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BCA raises awareness of police training facilities with new #StopCopCity event

Written by on October 23, 2023

Photo provided by the Black Communication Association

NORMAL, Ill. – #StopCopCity is a trending hashtag on almost every social media platform, relating to The Atlanta Police Foundation’s (APF) funding of a building project expected to destroy 381 acres of the Weelaunee Forest in Atlanta, Georgia. 

The plans include military-grade training facilities, a mock city to practice urban warfare, dozens of shooting ranges and a Black Hawk helicopter landing pad. The APF is demolishing the historic forest to construct the privately funded $90,000,000 training facility named “Cop City.” 

“The APF funds ‘Operation Shield,’ a citywide network of nearly 11,000 surveillance cameras and license plate readers that has only expanded the round-the-clock monitoring of Black Atlantans,” says the Stop Cop City Instagram page. 

The location of the construction site is located in the middle of a black community. Despite fifteen hours of public comment, the Atlanta Police voted to approve $67 million in public funding. 

According to a Normal resident, The Weelaunee Forest, coined as the “lungs of Atlanta” by the city government, is crucial to the overall health of the surrounding majority black community. Member of the Black Communication Association at Illinois State, Doniven Hill-Bush, shared that the land was taken from the Muscogee people and that he vast majority of Atlanta residents are against Cop City.  

Hill-Bush expressed his concerns saying, “The idea that in order to prevent crime is to have police is not working. The solutions come from giving those communities what they need like infrastructure, healthcare and education.”

Hill-Bush believes that there is a misunderstanding of crime and where it comes from saying, “crime doesn’t come from being an innately bad person. You do crime because you don’t have a specific resource. I’m not stealing a loaf of bread because I want to be a villain today. It’s because without taking the bread, you might not make it the next day.”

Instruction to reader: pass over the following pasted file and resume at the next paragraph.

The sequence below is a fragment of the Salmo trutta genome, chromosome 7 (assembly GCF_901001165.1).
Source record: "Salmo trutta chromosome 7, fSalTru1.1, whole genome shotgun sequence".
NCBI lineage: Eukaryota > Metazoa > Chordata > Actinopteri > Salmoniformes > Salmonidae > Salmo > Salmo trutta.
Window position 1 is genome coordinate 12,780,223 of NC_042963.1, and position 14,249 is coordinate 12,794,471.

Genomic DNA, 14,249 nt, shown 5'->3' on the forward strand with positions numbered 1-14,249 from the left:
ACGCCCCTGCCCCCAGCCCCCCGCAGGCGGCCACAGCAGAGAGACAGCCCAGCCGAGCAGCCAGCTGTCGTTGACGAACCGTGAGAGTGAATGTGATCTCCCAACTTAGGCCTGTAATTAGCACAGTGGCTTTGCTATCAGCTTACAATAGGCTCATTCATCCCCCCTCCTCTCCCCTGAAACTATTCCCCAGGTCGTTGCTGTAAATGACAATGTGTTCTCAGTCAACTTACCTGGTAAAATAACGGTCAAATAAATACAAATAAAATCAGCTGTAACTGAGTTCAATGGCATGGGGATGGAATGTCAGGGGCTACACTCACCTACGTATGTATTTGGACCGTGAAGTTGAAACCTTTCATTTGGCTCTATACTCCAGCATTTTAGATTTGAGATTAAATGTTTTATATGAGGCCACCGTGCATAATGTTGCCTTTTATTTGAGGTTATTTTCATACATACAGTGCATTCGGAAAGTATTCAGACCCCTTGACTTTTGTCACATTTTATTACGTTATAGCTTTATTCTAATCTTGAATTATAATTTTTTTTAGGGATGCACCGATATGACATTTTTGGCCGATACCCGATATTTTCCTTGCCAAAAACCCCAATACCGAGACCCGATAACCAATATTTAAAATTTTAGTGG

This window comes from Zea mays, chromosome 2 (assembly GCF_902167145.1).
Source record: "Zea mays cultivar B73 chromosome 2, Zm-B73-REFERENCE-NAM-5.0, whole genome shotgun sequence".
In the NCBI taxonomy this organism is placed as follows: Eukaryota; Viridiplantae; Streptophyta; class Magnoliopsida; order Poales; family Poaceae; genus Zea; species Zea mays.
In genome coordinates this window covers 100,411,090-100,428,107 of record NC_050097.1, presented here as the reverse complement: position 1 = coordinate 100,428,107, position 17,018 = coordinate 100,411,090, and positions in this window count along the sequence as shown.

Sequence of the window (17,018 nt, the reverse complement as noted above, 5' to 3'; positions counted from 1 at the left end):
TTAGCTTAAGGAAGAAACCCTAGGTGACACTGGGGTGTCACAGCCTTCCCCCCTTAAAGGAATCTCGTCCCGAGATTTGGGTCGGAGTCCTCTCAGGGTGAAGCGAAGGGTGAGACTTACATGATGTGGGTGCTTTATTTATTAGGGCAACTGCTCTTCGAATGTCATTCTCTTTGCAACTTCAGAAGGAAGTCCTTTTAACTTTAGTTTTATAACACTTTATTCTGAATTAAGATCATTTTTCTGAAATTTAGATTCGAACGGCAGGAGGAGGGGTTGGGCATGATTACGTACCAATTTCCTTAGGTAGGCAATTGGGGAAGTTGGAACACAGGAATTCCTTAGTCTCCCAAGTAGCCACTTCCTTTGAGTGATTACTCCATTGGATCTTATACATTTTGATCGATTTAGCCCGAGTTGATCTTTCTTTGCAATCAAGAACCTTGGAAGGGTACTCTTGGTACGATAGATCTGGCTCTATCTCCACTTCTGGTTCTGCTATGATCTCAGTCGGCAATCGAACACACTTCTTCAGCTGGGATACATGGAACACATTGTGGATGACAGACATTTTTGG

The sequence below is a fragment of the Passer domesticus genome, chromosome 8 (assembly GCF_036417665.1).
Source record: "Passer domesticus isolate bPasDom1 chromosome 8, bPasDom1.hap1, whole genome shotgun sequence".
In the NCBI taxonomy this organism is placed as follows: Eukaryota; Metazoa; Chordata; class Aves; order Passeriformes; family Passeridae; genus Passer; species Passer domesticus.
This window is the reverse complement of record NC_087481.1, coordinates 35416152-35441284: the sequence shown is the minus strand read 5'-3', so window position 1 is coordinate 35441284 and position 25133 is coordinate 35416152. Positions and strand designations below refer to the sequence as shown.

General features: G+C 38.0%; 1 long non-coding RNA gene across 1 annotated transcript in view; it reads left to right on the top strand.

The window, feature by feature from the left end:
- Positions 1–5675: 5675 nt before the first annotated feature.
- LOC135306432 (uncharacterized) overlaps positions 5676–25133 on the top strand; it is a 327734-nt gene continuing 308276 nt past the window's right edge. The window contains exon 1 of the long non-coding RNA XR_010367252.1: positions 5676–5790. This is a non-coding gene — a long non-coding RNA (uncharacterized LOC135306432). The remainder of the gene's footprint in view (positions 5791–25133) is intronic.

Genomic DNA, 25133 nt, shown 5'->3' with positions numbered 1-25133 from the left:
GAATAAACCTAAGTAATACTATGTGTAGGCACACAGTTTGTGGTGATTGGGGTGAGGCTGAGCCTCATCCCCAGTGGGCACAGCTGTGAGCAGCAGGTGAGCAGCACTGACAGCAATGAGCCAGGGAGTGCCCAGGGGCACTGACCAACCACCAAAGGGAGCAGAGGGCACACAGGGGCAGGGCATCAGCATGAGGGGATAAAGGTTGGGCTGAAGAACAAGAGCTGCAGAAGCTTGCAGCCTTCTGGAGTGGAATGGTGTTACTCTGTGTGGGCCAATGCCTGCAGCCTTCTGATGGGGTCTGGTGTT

The City of Atlanta has allowed the cutting of over 300 acres of the forest. Cop City is set to expand over 381 acres. To put it into perspective, Hill-Bush shared that Illinois State University’s Quad is about 480 acres. Cop City is just over 100 acres less than the Quad. 

He also touched on class concerns and how that factors into the discrimination of local residents.

“A lot of the first forms of policing were hired private armies. They were rich people being able to hire a bunch of hired guns to defend themselves and their property.” Hill-Bush said, “when you have this narrative of protect and serve, you ask the question, protect and serve who? You’re probably not on the list.” 

Hill-Bush also touched on some local groups that have been protesting the construction of Cop City and what tactics and motives they have undergone in their protests. Some actions taken include defacing private property and cars, resulting in arrests or death. 

“The Forest Offenders, who are environmental justice activists that actively work in the Weelaunee Forest and do multiple strategies to prevent and stall the building of Cop City,” Hill-Bush said. “You can rebuild property and buildings, but you can’t revive a human life.”

Atlanta is one of many places with a facility like this. Chicago has its own Cop Academy, which was approved this year. It was placed on the west side of Chicago in July of this year, the facility being smaller than the one in Atlanta, with a $30 million price tag. Hill-Bush covered how this affects local Illinois communities. 

“The fact that something like this has been approved in such a major city, not to mention so close to campus, should send shockwaves,” he said. “If this is approved in Chicago, what makes you think it won’t happen to every major city?” 

Though this issue may not seem concerning to Bloomington/Normal locals now, Hill-Bush says otherwise. He describes the various projects, presentations, and protests to prevent and bring awareness to the situation.

“Two years ago, we protested the death of an ISU student, Jelani Day. We protested and marched to make sure that he and his family could have some justice,” he said. To this day, his case has yet to be solved. 

The Black Communication Association will be taking charge and starting the discussion of #StopCopCity. The event will occur this Tuesday from 7-8:30 p.m. in Fell Hall Room 125.

The event aims to discuss the implications this facility will have on campus, in Illinois, and all over the United States, with the goal of education local students on the implementation of these facilities.